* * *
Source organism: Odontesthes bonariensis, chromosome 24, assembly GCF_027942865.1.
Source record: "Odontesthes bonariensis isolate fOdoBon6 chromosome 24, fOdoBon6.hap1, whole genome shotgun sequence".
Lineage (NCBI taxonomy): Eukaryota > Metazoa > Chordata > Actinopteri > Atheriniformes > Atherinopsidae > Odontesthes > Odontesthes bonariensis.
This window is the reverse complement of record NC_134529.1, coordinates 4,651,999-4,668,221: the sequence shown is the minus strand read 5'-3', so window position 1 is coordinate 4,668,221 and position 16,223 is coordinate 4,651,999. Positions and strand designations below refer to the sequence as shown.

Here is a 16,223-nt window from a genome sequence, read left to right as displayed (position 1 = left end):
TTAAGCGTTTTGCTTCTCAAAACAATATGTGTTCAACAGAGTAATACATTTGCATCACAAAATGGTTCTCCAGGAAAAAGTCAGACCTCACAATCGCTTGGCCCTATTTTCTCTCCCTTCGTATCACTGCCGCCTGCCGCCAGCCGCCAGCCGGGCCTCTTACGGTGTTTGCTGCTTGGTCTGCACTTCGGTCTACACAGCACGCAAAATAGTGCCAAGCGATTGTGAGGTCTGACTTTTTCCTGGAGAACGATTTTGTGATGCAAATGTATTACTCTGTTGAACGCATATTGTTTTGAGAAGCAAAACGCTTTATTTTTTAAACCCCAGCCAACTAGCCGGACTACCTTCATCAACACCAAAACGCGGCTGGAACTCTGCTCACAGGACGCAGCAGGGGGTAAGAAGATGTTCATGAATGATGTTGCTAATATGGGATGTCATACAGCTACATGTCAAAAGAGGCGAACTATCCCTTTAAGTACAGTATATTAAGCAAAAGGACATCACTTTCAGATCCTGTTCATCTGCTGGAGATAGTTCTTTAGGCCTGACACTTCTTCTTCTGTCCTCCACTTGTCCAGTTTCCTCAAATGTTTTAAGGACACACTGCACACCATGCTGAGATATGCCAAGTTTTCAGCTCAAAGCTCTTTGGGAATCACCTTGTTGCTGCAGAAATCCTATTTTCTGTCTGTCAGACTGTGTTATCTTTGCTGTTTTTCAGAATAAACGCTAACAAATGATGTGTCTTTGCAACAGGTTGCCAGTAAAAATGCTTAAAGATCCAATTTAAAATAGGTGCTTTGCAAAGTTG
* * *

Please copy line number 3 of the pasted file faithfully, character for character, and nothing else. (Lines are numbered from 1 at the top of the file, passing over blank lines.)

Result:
Lineage (NCBI taxonomy): Eukaryota > Metazoa > Chordata > Actinopteri > Atheriniformes > Atherinopsidae > Odontesthes > Odontesthes bonariensis.